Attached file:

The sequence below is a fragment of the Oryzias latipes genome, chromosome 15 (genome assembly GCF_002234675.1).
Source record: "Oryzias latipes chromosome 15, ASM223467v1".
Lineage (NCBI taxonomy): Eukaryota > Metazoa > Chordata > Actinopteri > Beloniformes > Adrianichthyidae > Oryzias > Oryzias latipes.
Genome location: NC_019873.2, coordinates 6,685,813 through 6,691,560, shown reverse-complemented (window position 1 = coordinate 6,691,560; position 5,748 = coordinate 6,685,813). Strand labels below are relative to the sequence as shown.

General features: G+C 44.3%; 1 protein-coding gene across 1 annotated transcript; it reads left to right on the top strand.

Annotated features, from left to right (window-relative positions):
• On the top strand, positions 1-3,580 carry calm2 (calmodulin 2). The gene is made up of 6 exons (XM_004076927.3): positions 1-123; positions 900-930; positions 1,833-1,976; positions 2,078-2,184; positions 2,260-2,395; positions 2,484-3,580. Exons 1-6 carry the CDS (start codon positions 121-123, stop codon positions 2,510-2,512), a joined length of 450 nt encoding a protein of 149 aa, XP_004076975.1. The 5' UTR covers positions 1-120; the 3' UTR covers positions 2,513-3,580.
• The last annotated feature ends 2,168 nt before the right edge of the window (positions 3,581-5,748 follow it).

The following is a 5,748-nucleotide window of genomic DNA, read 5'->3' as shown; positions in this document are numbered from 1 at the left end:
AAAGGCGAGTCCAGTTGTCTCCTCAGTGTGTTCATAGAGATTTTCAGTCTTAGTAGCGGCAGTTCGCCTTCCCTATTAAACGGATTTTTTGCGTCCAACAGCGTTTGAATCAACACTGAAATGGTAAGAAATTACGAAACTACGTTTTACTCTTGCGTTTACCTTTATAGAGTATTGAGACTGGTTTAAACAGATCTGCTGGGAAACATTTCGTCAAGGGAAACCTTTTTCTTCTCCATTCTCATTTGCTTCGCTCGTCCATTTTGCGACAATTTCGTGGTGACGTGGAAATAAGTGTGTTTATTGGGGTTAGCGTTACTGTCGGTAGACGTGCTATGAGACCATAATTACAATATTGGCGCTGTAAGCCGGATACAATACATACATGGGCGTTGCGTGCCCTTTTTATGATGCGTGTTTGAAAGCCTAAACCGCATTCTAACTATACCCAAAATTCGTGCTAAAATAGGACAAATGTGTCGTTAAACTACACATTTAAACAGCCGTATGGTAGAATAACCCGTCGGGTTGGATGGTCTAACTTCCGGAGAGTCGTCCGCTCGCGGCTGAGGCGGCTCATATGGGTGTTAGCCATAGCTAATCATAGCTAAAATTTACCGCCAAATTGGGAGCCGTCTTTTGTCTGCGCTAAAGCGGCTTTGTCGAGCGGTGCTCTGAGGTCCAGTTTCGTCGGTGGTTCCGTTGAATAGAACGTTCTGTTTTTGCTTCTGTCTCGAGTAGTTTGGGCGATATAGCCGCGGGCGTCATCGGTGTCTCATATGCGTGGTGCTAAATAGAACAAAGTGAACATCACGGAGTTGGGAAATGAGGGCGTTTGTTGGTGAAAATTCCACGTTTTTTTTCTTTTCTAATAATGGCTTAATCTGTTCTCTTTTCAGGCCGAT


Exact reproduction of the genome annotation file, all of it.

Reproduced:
The sequence below is a fragment of the Oryzias latipes genome, chromosome 15 (genome assembly GCF_002234675.1).
Source record: "Oryzias latipes chromosome 15, ASM223467v1".
Lineage (NCBI taxonomy): Eukaryota > Metazoa > Chordata > Actinopteri > Beloniformes > Adrianichthyidae > Oryzias > Oryzias latipes.
Genome location: NC_019873.2, coordinates 6,685,813 through 6,691,560, shown reverse-complemented (window position 1 = coordinate 6,691,560; position 5,748 = coordinate 6,685,813). Strand labels below are relative to the sequence as shown.

General features: G+C 44.3%; 1 protein-coding gene across 1 annotated transcript; it reads left to right on the top strand.

Annotated features, from left to right (window-relative positions):
• On the top strand, positions 1-3,580 carry calm2 (calmodulin 2). The gene is made up of 6 exons (XM_004076927.3): positions 1-123; positions 900-930; positions 1,833-1,976; positions 2,078-2,184; positions 2,260-2,395; positions 2,484-3,580. Exons 1-6 carry the CDS (start codon positions 121-123, stop codon positions 2,510-2,512), a joined length of 450 nt encoding a protein of 149 aa, XP_004076975.1. The 5' UTR covers positions 1-120; the 3' UTR covers positions 2,513-3,580.
• The last annotated feature ends 2,168 nt before the right edge of the window (positions 3,581-5,748 follow it).

The following is a 5,748-nucleotide window of genomic DNA, read 5'->3' as shown; positions in this document are numbered from 1 at the left end:
AAAGGCGAGTCCAGTTGTCTCCTCAGTGTGTTCATAGAGATTTTCAGTCTTAGTAGCGGCAGTTCGCCTTCCCTATTAAACGGATTTTTTGCGTCCAACAGCGTTTGAATCAACACTGAAATGGTAAGAAATTACGAAACTACGTTTTACTCTTGCGTTTACCTTTATAGAGTATTGAGACTGGTTTAAACAGATCTGCTGGGAAACATTTCGTCAAGGGAAACCTTTTTCTTCTCCATTCTCATTTGCTTCGCTCGTCCATTTTGCGACAATTTCGTGGTGACGTGGAAATAAGTGTGTTTATTGGGGTTAGCGTTACTGTCGGTAGACGTGCTATGAGACCATAATTACAATATTGGCGCTGTAAGCCGGATACAATACATACATGGGCGTTGCGTGCCCTTTTTATGATGCGTGTTTGAAAGCCTAAACCGCATTCTAACTATACCCAAAATTCGTGCTAAAATAGGACAAATGTGTCGTTAAACTACACATTTAAACAGCCGTATGGTAGAATAACCCGTCGGGTTGGATGGTCTAACTTCCGGAGAGTCGTCCGCTCGCGGCTGAGGCGGCTCATATGGGTGTTAGCCATAGCTAATCATAGCTAAAATTTACCGCCAAATTGGGAGCCGTCTTTTGTCTGCGCTAAAGCGGCTTTGTCGAGCGGTGCTCTGAGGTCCAGTTTCGTCGGTGGTTCCGTTGAATAGAACGTTCTGTTTTTGCTTCTGTCTCGAGTAGTTTGGGCGATATAGCCGCGGGCGTCATCGGTGTCTCATATGCGTGGTGCTAAATAGAACAAAGTGAACATCACGGAGTTGGGAAATGAGGGCGTTTGTTGGTGAAAATTCCACGTTTTTTTTCTTTTCTAATAATGGCTTAATCTGTTCTCTTTTCAGGCCGAT